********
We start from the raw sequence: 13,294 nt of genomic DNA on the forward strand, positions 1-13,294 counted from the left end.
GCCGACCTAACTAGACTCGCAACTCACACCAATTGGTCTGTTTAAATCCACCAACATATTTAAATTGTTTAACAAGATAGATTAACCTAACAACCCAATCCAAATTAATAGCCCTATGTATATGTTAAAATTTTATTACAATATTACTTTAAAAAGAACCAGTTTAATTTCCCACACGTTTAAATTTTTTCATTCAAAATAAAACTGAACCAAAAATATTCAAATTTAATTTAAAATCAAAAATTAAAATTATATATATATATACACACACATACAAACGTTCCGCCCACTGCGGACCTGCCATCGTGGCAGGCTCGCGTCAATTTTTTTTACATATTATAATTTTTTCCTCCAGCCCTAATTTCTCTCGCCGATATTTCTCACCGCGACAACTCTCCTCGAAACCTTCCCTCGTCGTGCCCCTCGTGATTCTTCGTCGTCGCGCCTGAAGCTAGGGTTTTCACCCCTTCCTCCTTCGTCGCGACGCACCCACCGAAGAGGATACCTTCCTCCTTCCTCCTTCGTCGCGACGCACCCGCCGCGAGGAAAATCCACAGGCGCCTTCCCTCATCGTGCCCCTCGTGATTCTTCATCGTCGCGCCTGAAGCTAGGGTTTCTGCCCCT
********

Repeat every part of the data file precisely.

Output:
We start from the raw sequence: 13,294 nt of genomic DNA on the forward strand, positions 1-13,294 counted from the left end.
GCCGACCTAACTAGACTCGCAACTCACACCAATTGGTCTGTTTAAATCCACCAACATATTTAAATTGTTTAACAAGATAGATTAACCTAACAACCCAATCCAAATTAATAGCCCTATGTATATGTTAAAATTTTATTACAATATTACTTTAAAAAGAACCAGTTTAATTTCCCACACGTTTAAATTTTTTCATTCAAAATAAAACTGAACCAAAAATATTCAAATTTAATTTAAAATCAAAAATTAAAATTATATATATATATACACACACATACAAACGTTCCGCCCACTGCGGACCTGCCATCGTGGCAGGCTCGCGTCAATTTTTTTTACATATTATAATTTTTTCCTCCAGCCCTAATTTCTCTCGCCGATATTTCTCACCGCGACAACTCTCCTCGAAACCTTCCCTCGTCGTGCCCCTCGTGATTCTTCGTCGTCGCGCCTGAAGCTAGGGTTTTCACCCCTTCCTCCTTCGTCGCGACGCACCCACCGAAGAGGATACCTTCCTCCTTCCTCCTTCGTCGCGACGCACCCGCCGCGAGGAAAATCCACAGGCGCCTTCCCTCATCGTGCCCCTCGTGATTCTTCATCGTCGCGCCTGAAGCTAGGGTTTCTGCCCCT